If you drive out of the city, through the suburbs and up the hills, the greenwood starts becoming clear and the houses get a little space between them and the architecture takes on the form of an afternoon. Lazy gaps, quieter; I suppose the packed in, built up areas that you’ve left behind are the busy mornings. This is afternoon space.
As you travel, notice that things are less and less friendly for anyone not driving. Invisible underpasses beneath unexpected dual carriageways, baby motorways trying to get bigger. Pavements are sometimes narrow or sometimes just empty – perfectly usable but clearly pointless. There’s not even litter here sometimes. Then it’s the fields and the odd tiny estate, often disastrous and visibly falling apart, lost in a state perfect isolation and disconnect from the heart of the Town, slowly being eaten alive by fields that were first cultivated before the printing press was running.
Just before you arrive at that space though, there’s a pub, a big late 60s ex-Harvester, the sort of place that’s there because it’s on a big spare corner at the ends of normal living space. First one to get a huge TV in 1989. A wide open car park, because people come here to have a burger after the shops, not to get drunk, or not much. We aren’t going in. There’s nothing wrong with the place really, but we aren’t going in.
Here it is. Right where the car park meets the pavement. Slightly paler smush of concrete surface. Details that are so small that they aren’t ever accounted for – a change in texture out front of a dull pub. I can read it though, literally, because there’s a fragment of writing still there; it says L84 which I know because I was standing next to L in 1984 when they wrote it with a stick, in the first month of secondary school.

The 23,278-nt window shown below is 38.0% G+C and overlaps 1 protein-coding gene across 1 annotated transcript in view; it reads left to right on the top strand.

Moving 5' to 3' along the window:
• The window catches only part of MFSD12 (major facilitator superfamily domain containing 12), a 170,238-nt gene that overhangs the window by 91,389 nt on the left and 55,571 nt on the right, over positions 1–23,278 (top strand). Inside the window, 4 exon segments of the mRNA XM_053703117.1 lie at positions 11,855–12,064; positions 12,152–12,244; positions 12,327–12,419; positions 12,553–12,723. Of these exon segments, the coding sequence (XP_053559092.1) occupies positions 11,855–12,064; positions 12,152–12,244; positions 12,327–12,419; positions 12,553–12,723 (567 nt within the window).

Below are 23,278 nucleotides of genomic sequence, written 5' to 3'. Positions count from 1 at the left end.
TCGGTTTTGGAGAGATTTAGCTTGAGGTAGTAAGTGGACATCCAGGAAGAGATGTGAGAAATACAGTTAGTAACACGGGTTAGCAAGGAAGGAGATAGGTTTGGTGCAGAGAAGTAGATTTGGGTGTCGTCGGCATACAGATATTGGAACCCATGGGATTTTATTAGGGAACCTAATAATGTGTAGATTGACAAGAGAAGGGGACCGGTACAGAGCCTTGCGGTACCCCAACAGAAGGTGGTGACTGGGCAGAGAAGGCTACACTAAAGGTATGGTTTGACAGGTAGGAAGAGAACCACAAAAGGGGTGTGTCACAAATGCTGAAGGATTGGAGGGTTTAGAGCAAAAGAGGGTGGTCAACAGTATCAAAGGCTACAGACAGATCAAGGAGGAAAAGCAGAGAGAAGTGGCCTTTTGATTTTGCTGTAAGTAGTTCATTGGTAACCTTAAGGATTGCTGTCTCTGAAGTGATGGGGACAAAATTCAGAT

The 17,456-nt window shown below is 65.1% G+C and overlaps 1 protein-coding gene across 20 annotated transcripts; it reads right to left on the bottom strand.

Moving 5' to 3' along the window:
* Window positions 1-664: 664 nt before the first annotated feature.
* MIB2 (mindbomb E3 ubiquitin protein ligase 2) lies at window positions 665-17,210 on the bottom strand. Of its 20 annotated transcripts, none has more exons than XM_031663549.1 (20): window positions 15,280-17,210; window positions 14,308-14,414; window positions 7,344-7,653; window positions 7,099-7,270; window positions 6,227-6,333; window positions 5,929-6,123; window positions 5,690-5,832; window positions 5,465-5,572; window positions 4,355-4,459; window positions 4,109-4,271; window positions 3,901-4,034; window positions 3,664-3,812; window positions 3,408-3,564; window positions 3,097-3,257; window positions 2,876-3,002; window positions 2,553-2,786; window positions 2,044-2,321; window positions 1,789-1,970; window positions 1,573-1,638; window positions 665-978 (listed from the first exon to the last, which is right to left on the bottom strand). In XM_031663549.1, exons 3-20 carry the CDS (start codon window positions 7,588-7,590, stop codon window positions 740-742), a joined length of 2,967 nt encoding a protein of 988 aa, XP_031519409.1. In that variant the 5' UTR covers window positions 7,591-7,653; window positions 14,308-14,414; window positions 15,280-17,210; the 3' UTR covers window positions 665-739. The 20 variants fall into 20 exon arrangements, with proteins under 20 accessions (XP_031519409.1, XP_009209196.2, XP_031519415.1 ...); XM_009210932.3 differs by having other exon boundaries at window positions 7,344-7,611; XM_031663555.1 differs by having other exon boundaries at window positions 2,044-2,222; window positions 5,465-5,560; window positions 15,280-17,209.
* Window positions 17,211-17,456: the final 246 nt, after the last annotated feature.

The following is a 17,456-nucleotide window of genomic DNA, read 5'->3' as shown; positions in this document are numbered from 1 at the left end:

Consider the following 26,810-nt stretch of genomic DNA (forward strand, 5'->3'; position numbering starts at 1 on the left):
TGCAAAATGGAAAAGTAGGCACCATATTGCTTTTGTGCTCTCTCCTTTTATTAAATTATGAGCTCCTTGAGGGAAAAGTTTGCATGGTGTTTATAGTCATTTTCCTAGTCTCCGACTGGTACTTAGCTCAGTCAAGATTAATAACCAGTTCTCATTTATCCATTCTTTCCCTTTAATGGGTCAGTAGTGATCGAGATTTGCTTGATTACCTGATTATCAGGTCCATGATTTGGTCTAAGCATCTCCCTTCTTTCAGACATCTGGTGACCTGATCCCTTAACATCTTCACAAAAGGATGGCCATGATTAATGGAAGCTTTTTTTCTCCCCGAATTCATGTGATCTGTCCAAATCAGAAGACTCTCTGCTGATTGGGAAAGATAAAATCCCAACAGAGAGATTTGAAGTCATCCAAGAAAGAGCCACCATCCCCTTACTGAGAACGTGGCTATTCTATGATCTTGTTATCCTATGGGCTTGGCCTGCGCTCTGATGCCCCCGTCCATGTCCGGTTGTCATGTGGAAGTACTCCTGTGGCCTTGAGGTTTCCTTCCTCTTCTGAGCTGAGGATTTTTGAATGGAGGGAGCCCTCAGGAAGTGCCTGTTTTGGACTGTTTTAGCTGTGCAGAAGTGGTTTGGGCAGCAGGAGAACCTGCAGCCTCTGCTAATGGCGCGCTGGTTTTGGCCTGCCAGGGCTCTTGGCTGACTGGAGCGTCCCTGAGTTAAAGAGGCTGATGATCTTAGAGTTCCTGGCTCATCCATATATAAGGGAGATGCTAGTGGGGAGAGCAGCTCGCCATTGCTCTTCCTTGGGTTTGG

Fragments of writing hanging around, like the dark blue stabbed phrase in the subway about WOODS which was a testimony to someone’s power and control. CONVICT BEATS in whitewash on the quarry wall for forty years. But I can’t shift that moment from my mind. Standing in the half sun in Autumn, near the bus stop. And then what we make stays still in place and we get older and wander on but those words stay where we left them for a little while and anyone who sees them meets that version of us, the writer who was.
Even when the writer isn’t any more. Not in some dramatic and tragic manner, just in that we aren’t concrete. We aren’t even wet cement.
Oh god, we must leave our stories, we must, we must. Every word that we can, because even your name and the year is glorious, shining in memory and saying yep, something happened, there was Something, and maybe there’s not any more, but it doesn’t matter, any more than it matters that some words in the ground got bulldozed over again, or words on a wall that got demolished, or painted on a quarry that’s a supermarket now.
None of it stays forever, and that’s alright too.